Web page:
About the Foundations of Teaching Language in Elementary School Course
For young students to become proficient in a world language, they must be engaged first! In this course, you will learn how to make language instruction relevant and meaningful for your students through visuals, hands-on learning, age-appropriate activities, and peer collaboration.
Each learning unit in the course includes:
- Detailed step-by-step techniques
- Actionable strategies
- Easy to follow examples
- Video demonstrations
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Learning Units Included in the Course
The Foundations of Teaching Languages in Elementary School course consists of five learning units:
Using the Target Language
Using Gestures, Actions, Visuals, and Props to Teach the Target Language
Providing Meaningful Contexts for Language Learning
Planning for Student-Centered Language Instruction
Fostering Partner and Small Group Work
For more information about these learning units, please see the descriptions below. If you prefer to view a learning unit individually, you can select the link beneath the description.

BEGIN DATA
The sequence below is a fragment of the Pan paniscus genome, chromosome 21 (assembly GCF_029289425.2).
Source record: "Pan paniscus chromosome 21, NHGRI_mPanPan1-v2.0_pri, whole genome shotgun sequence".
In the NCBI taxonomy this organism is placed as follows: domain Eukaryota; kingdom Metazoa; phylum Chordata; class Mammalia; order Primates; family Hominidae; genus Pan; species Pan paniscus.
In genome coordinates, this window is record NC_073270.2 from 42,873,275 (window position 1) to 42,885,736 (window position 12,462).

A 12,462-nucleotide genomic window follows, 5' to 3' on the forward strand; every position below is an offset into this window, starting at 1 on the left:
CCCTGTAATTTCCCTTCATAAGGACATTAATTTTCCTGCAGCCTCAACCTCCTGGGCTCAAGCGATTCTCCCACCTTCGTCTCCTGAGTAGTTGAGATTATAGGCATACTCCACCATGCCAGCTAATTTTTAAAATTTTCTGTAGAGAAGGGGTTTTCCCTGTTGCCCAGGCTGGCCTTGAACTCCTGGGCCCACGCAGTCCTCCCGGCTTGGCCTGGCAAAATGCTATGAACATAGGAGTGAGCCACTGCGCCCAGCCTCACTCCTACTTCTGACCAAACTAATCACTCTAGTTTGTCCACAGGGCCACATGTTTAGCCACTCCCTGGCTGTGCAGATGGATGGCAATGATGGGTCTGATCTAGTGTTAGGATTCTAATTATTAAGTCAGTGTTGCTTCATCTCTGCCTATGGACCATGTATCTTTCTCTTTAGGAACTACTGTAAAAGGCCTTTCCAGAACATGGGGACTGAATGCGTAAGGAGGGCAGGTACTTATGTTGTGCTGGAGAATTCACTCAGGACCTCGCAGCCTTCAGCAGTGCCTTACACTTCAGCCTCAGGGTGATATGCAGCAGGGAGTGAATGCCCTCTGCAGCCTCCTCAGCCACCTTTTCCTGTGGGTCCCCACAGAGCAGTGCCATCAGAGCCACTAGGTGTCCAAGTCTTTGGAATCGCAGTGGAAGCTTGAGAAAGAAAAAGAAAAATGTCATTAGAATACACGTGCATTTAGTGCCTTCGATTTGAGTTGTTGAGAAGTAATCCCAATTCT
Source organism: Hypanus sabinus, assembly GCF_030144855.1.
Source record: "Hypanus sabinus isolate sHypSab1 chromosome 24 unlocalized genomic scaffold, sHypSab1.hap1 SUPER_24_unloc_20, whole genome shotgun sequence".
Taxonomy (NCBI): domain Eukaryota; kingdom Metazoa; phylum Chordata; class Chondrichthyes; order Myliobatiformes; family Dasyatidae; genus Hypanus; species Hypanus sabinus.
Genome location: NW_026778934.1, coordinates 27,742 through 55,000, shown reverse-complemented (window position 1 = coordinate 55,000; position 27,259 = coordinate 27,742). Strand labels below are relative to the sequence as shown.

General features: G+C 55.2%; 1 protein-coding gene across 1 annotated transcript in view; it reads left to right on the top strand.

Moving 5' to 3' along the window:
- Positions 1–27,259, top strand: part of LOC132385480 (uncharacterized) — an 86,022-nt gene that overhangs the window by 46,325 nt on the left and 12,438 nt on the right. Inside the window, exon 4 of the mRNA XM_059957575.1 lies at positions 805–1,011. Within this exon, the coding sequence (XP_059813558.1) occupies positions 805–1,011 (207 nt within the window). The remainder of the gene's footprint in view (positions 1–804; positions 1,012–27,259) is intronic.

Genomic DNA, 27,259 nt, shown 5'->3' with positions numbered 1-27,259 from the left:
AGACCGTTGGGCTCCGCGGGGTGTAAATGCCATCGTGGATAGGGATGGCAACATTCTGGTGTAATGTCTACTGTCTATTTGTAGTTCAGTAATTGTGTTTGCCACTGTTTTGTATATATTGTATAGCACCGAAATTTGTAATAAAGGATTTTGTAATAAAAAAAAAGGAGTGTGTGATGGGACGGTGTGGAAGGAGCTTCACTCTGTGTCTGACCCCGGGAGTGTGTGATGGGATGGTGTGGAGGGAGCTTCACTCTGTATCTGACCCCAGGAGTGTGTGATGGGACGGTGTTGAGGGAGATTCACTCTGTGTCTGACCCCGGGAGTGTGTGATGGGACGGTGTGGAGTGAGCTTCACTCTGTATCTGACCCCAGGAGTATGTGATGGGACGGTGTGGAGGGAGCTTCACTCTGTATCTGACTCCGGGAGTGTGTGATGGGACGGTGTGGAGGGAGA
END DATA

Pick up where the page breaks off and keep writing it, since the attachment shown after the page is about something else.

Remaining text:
Elementary world language teachers can make the most of their limited time with students by always using the target language. This strategy helps teachers instruct in the target language while supporting comprehension through routines, gestures, and simplified speech.
You can reinforce language comprehension and maintain student interest with purposeful gestures, actions, visuals, and props. Use this strategy to incorporate visual aids and cues that help students build their target language proficiency!
When world language teachers help young students connect the target language with the world around them, they provide important contexts for learning. This strategy helps teachers plan age-appropriate, high-interest activities that inspire meaningful communication.
Student-centered world language instruction engages students more effectively than teacher-led direct instruction and lecture. Use this strategy to get students moving, talking, and interacting with one another as they gain language proficiency!
When young world language students work in pairs and small groups, they practice authentic speaking and listening skills that build both proficiency and confidence. This strategy shows you how to design collaborative lessons that provide your students with meaningful, intensive communication opportunities.